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KronoScope

Journal for the Study of Time

Time bears a unique and direct pertinence to all human concerns. Time is a fundamental feature of the physical universe, of the life process, of the functions of the mind, and of collective behaviour. Time is an all-pervasive, intimate and immediate part of human experience.Time has been the subject of much study and debate in the arts, the sciences, the social and behavioral sciences and the humanities.
Since 1966, the International Society for the Study of Time (ISST) has been providing a framework for an interdisciplinary dialogue about the nature of time. KronoScope, edited by an international board of scholars, carries forward the work of ISST. It offers a forum for the cross-fertilization of scholarly and scientific study about the nature of time as seen from a range of perspectives and disciplines. As a journal, it can accommodate the expanding concerns of the global community in search of understanding and meaning. KronoScope invites critical contributions from all disciplines.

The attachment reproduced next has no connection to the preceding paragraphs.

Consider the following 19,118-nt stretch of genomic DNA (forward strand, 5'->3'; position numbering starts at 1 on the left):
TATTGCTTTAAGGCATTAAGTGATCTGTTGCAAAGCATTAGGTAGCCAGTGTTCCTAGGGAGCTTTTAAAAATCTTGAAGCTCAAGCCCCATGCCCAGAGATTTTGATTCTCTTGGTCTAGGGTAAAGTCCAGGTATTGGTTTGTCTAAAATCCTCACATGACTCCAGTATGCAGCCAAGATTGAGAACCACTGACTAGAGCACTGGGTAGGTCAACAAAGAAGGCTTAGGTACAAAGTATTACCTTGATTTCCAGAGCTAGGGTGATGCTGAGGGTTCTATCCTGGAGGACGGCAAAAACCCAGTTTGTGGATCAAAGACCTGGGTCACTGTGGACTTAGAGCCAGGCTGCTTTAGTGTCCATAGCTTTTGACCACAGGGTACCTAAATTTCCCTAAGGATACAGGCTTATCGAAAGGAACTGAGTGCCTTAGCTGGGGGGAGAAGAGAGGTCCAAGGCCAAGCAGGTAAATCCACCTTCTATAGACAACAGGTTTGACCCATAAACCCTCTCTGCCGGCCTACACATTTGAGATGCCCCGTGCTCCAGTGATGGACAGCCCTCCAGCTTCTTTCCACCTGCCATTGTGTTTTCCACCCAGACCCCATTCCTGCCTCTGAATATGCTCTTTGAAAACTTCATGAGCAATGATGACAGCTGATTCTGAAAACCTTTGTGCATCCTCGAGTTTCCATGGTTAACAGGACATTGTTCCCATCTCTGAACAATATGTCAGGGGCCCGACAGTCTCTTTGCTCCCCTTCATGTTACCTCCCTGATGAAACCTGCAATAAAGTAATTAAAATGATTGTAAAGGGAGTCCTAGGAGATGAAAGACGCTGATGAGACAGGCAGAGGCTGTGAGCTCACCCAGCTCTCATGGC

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NOW AVAILABLE - Online submission: Articles for publication in KronoScope can be submitted online through Editorial Manager, please click here. Potential contributors should direct queries to the Managing Editor, see instructions for authors.
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The nature of time has haunted humankind through the ages. Some conception of time has always entered into our ideas about mortality and immortality, and permanence and change, so that concepts of time are of fundamental importance in the study of religion, philosophy, literature, history, and mythology. On one aspect or another, the study of time cuts across all disciplines. The International Society for the Study of Time has as its goal the interdisciplinary and comparative study of time. This volume presents selected essays from the 12th triennial conference of the International Society for the Study of Time at Clare College, Cambridge. The essays are clustered around themes that pertain to the constructive and destructive nature of memory in representations and manipulations of time. The volume is divided into three sections Inscribing and Forgetting, Inventing, and Commemoration wherein the authors grapple with the nature of memory as a medium that reflects the passage of time.